Then we are all one big happy concerned family MaryAnn. I think AJP, you and I are all concerned. None of us are happy with Dubya. Padilla should have looked at a history book and realized that just maybe it wasn’t so cut and dried and it would take time to sort out the details. I will certainly make sure I’m up to date on the state of the courts the next time I decide to haul around the email addresses of my al Queda buddies.

  • MaryAnn

    I will certainly make sure I’m up to date on the state of the courts the next time I decide to haul around the email addresses of my al Queda buddies.

    Clearly, the presumption of innocence until proven guilty by a jury of one’s peers is already long gone.

    This is the thing that drives me insane, and demonstrates that Americans simply Do Not Understand the rights they’re entitled to, and how they’ve been trashed. When people say things like, “Oh, the terrorists in Guantanamo Bay don’t deserve the same rights as Americans,” they’re making an assumption that the prisoners in Cuba have been proven guilty. They have not.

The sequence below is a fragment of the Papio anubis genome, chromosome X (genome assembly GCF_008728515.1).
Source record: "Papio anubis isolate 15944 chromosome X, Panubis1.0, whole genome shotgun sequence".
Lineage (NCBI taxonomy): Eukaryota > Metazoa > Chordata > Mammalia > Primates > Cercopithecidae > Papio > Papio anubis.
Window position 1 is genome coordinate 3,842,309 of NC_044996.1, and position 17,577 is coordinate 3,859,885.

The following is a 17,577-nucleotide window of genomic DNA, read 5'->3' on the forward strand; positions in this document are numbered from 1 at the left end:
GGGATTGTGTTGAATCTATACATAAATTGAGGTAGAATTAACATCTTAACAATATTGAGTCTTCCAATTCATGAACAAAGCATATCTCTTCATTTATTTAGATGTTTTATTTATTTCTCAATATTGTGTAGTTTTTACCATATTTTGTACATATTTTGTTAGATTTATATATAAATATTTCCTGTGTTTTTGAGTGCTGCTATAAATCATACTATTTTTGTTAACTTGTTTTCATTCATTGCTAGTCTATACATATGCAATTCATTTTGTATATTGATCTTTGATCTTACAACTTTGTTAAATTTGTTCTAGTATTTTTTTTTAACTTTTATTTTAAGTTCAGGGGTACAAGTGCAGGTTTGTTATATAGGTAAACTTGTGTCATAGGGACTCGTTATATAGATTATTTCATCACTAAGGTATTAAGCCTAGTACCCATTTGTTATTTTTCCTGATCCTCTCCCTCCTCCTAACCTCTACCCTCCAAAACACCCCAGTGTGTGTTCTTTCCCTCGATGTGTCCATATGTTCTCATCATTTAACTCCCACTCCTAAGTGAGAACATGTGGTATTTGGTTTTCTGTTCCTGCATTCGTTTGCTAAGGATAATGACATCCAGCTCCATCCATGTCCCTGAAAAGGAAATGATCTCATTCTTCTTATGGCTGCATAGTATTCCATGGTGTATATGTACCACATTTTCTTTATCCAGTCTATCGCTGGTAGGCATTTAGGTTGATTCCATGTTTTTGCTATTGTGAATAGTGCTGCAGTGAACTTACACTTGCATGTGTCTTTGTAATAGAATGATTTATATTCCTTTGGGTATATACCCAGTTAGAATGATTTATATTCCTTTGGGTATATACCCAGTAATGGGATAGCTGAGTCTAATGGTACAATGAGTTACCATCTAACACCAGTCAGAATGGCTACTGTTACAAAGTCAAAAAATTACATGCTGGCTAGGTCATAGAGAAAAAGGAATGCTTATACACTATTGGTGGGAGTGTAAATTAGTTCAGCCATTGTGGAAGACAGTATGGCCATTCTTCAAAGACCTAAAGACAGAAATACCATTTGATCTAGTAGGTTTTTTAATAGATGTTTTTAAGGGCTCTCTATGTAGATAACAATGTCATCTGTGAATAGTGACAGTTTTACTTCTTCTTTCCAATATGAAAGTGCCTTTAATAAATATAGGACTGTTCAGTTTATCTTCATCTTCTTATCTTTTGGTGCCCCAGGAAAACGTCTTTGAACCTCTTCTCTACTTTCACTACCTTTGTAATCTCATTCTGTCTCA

When people say things like, “I will certainly make sure I’m up to date on the state of the courts the next time I decide to haul around the email addresses of my al Queda buddies,” that shows they have no conception whatsoever of what’s going on. The Bush Administration has decided that it may, unilaterally, declare you guilty of whatever it wants. You may not have access to a lawyer. You may not have access to the evidence against you. You are not entitled to a verdict by a jury of your peers.

    This is not America. In what bizarre, twisted conception of the world is this America?

  • Vergil

    “José Padilla was found guilty of all charges against him on August 16, 2007, by a federal jury”